Why Is Eiffel Tower Closed? Thousands of Tourists Frustrated As Employees Strike

Workers at the iconic Eiffel Tower in Paris went on strike Wednesday, disappointing and frustrating thousands of tourists.

Paris was the third most visited city in the world last year, according to the MasterCard 2017 Global Destination Cities Index, and the summer months are the height of tourism for the French capital. Just over 16 million people visited the city in 2017, and nearly 7 million are estimated to visit the Eiffel Tower each year.

Nonetheless, workers at the city's most iconic landmark have chosen the peak season to strike, Agence France-Presse reported.

People cool themselves at the Fontaine du Trocadero in front of the Eiffel Tower on July 25. BERTRAND GUAY/AFP/Getty Images

However, Denis Vavassori, a union representative for the workers, explained that the strike actually aims to improve the experience for visitors. The tourist attraction changed its ticketing policy last month, allowing half of its daily tickets to be pre-booked online and sending those with reservations to a specific elevator. Eiffel Tower employees claim this has created "monstrous" wait times for those who don't book in advance.

"There have been days with three-hour-long queues. Some elderly people fainted," Vavassori, who spoke on behalf of the attraction's 300 employees, told the Associated Press. "We are exhausted, and we do not want to relive that in August."

Despite the strikers' desire to make things better for tourists, many of those visiting Paris right now are angry that they won't be able to visit France's most famous landmark.

"This has to be the Frenchest story of them all," visitor James André told France 24. "The Eiffel Tower is on strike."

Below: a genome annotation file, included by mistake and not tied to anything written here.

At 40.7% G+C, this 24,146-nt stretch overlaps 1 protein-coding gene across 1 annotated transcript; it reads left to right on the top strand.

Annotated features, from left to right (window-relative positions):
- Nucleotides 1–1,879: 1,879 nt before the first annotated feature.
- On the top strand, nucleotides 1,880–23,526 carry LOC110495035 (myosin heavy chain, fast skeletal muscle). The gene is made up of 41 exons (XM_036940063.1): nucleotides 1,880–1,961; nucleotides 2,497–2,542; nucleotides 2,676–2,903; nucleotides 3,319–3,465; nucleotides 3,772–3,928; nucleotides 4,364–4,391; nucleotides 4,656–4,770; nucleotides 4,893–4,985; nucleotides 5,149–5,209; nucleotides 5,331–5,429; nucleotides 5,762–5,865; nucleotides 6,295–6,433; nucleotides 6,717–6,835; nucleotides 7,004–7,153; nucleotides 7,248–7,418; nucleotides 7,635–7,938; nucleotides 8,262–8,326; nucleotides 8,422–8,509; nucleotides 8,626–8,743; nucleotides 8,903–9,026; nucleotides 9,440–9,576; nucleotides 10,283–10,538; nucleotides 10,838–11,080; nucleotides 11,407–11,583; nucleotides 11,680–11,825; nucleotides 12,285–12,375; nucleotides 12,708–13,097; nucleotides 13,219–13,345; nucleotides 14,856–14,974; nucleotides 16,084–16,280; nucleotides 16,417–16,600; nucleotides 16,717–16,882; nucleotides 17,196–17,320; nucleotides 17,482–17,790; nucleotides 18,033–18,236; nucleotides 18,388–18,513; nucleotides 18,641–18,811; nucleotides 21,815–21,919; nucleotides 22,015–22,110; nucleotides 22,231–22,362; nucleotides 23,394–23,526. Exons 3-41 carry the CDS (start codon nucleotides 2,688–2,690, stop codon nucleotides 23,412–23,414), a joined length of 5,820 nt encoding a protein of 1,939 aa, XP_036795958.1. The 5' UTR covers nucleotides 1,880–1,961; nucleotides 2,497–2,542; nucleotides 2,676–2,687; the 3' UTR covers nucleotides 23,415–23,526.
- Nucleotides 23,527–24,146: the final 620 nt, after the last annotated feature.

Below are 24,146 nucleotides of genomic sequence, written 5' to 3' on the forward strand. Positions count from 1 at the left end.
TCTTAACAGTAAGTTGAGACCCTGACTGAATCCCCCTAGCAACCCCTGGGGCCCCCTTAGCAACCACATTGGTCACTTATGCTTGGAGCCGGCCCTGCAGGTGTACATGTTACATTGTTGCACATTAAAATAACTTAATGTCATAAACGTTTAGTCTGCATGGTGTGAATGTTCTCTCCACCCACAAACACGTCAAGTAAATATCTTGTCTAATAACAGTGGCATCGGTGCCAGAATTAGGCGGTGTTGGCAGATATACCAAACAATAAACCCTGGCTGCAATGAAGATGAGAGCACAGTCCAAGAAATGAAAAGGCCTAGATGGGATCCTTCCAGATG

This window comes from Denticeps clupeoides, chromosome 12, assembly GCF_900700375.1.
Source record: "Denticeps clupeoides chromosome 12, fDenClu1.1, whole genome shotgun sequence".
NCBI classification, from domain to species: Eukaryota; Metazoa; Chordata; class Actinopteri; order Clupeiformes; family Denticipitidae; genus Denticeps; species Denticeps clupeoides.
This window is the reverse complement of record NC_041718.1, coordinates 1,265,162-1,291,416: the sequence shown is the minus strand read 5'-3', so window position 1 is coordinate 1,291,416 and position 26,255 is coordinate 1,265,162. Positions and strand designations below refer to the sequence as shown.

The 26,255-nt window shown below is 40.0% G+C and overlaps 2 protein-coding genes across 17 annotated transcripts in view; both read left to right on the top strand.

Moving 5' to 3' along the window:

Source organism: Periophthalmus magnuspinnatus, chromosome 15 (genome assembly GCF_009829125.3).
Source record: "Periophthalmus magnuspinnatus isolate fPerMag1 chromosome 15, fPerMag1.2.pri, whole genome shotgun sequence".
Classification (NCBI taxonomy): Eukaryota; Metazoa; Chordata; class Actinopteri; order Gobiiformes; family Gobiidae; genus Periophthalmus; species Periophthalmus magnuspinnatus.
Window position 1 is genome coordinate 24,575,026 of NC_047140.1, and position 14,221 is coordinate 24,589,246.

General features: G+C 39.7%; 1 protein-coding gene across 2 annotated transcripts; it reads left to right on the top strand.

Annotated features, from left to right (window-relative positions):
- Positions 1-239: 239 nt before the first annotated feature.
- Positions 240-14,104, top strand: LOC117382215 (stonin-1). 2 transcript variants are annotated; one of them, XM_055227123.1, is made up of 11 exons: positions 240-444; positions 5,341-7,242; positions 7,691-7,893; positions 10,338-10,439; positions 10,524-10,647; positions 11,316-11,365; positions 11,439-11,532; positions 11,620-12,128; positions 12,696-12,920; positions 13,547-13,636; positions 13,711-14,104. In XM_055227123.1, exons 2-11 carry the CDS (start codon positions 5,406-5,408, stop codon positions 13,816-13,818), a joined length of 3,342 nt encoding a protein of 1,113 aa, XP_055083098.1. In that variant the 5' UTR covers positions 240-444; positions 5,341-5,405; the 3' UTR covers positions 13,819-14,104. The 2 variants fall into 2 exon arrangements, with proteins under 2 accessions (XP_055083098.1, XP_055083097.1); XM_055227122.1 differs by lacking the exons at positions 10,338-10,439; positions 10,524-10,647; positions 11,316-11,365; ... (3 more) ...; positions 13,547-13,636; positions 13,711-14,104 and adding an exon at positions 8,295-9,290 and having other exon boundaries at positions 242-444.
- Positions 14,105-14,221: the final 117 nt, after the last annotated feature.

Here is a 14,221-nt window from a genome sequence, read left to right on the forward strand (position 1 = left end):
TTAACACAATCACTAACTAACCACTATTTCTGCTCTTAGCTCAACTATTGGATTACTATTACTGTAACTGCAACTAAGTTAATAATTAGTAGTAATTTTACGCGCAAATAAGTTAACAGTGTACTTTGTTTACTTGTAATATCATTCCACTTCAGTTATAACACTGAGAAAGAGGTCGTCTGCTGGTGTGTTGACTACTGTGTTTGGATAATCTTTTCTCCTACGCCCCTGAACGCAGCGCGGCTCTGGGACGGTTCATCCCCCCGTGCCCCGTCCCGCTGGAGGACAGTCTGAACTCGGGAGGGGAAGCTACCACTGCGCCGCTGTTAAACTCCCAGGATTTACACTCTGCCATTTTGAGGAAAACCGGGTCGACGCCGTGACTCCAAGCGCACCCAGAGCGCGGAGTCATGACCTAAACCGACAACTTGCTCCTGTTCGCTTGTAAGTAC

"This is my first time in Paris, and I was really excited to see the Eiffel Tower and...the city from the top, but now it is closed," tourist Nico Schulze Bilk told the AP.

"We are very let down, because we booked one month in advance to go up to the last floor of the Eiffel Tower," another tourist said, adding that she understood the striking employees' concerns.

Tourists walk in front of the Eiffel Tower in Paris on August 2. The attraction was turning away tourists for a second day as workers continued a strike over a new access policy, which they say is causing unacceptable wait times for visitors. GERARD JULIEN/AFP/Getty Images

The attraction's operator, SETE, which is majority-owned by the Parisian government, said it is "well aware of the disappointment for visitors because of the monument's closure, and its negative impact on the image of both the city and country," The Independent reported.

Vavassori said employees will continue to strike until an acceptable solution has been found. He explained that the employees aim to "reach an agreement to reopen the Eiffel Tower and welcome our visitors under the best possible conditions."

This isn't the first time Eiffel Tower striking employees have shuttered the landmark. In 2016, the tower closed as workers protested over concerns about an upcoming paint job. Earlier this year, security staff at the tower went on strike as well, forcing the landmark to shut down.